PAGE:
“Encryption used to happen ‘in the background,’ usually handled by your Corporate IT staff. Now that we are all WFH, the responsibility to add appropriate levels of encryption to both maintain confidentiality and to preserve data and credential integrity has dramatically shifted to all of us.”


Mohan offers a number of ways to maintain a safe, encrypted connection including by logging in to a VPN each day, accessing websites with an SSL certificate (https://), using encrypted software and apps, and modifying your privacy settings.


Working Remotely – Employee Cybersecurity Best Practices During COVID-19

Further recommendations on how to stay safe while working remotely have been published by ENISA, the European Union Agency for Cybersecurity. They share tips to keep in mind while working from home including:

  • Ensure you are connected to a secure wifi connection
  • Regularly check patch levels and keep security software up to date
  • Back up files periodically to prevent data loss in the case of an attack
  • Make sure you are using a secure connection to your work environment (such as a VPN)
  • Install encryption tools
  • Stay vigilant


7 Recommended Areas Of Focus For Security Professionals During COVID-19

The increased cybersecurity threat and upheaval in business operations have had, and continue to have, a massive impact on the roles of security and IT professionals. Gartner has highlighted 7 security areas to focus on during COVID-19 that may help IT and security professionals prioritize focus strategically during this unique time. Briefly, in case you missed them, the 7 recommended areas of focus for security professionals during COVID-19 are:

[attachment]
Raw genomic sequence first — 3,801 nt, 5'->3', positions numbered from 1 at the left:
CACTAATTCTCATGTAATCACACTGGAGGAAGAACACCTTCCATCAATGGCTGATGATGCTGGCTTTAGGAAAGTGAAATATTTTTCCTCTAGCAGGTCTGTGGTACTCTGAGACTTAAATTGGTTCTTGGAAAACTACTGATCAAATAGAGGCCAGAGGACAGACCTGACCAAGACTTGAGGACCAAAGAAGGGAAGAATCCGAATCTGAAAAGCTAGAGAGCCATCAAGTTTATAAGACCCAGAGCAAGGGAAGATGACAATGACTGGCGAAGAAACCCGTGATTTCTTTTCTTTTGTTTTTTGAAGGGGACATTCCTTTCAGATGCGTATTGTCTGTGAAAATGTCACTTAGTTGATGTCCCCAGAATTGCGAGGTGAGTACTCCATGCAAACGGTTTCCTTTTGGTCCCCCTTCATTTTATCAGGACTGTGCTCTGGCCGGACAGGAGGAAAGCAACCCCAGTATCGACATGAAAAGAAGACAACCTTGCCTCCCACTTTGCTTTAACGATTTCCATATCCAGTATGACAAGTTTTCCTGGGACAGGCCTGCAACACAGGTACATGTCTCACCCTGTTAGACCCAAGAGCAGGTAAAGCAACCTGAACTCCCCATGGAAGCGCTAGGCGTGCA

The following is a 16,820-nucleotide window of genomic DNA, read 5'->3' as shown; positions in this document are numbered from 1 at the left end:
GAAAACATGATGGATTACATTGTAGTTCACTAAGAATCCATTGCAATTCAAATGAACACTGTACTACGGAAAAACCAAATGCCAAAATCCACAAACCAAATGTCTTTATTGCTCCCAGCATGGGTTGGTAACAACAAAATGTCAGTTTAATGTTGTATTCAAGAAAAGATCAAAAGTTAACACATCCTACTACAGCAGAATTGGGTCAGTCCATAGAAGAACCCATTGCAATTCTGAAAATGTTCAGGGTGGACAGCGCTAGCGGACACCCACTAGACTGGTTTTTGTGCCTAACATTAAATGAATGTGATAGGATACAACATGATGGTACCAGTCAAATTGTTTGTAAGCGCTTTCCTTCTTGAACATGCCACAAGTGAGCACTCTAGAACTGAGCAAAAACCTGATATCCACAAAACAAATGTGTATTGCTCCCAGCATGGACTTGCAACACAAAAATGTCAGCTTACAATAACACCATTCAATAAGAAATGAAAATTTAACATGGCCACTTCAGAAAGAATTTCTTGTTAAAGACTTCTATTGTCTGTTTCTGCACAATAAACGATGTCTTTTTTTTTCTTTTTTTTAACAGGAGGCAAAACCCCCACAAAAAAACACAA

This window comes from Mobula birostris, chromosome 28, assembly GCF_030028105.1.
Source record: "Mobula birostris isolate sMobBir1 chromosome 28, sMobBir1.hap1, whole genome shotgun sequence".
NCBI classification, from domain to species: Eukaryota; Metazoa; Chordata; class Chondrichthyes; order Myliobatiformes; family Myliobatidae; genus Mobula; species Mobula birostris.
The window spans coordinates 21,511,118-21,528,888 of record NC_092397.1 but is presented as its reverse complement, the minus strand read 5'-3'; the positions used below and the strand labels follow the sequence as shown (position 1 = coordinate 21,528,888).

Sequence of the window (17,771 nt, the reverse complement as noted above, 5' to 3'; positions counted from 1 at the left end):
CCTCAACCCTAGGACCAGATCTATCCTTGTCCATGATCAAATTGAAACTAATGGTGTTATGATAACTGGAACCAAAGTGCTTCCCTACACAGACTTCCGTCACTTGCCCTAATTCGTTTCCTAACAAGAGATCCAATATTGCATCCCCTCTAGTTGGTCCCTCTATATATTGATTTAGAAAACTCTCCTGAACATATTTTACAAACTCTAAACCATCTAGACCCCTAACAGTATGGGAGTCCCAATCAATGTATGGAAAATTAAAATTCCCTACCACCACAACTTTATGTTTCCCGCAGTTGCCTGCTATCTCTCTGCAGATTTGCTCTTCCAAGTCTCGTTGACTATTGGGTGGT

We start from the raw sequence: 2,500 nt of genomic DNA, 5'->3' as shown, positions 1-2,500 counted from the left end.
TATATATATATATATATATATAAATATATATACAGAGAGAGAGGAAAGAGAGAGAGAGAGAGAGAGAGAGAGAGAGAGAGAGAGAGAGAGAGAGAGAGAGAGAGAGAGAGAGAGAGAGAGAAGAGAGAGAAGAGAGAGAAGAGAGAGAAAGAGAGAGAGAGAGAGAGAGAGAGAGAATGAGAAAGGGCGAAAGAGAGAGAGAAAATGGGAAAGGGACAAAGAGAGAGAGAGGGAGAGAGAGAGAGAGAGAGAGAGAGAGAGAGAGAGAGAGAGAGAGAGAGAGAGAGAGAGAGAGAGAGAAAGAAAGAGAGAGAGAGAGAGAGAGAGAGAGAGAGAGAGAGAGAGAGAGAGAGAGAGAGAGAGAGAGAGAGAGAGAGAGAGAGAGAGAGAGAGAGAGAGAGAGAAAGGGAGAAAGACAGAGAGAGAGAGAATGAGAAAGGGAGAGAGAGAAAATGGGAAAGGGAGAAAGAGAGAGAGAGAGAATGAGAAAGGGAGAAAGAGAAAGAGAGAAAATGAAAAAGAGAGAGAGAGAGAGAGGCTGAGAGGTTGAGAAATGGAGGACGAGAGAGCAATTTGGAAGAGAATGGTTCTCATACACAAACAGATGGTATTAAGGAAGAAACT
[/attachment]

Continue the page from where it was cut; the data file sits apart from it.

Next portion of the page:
1. Update and test incident response protocols in line with new COVID-19 operating conditions
2. Test and secure all remote access capabilities and ensure endpoints used by employees and contractors are patched
3. Reinforce the requirement for employees to be vigilant to phishing attacks and to socially engineered attacks in general
4. Ensure your monitoring tools and capabilities capture and cater to the new operating landscape
5. Evaluate impacts to the security supply chain by engaging with your vendors
6. Consider the impact on and security requirements from cyber-physical systems (CPS)
7. Continue to consider employee data and privacy concerns


An Overlooked Employee Endpoint Security Concern: Device Provenance

While the security of employee endpoints is not overlooked, there is limited consideration for the provenance of devices. This is of particular concern due to the rise in BYOD and WFH practices during COVID-19. Ensuring adequate anti-malware capabilities are installed and enabled on employee devices is a common security consideration. However, this activity can be redundant if employees are using counterfeit (almost 13% of smartphones sold are counterfeit) or suspect endpoints as these endpoints may have been compromised from the outset. This security concern tends to be overlooked and is of growing concern during this unique time. But there is a solution.


DeviceAssure provides real-time verification of devices accessing your content and services, thereby mitigating security risks from endpoints that are not what they claim to be. Learn more about how you can enable real-time verification of devices, here, or contact us directly, here.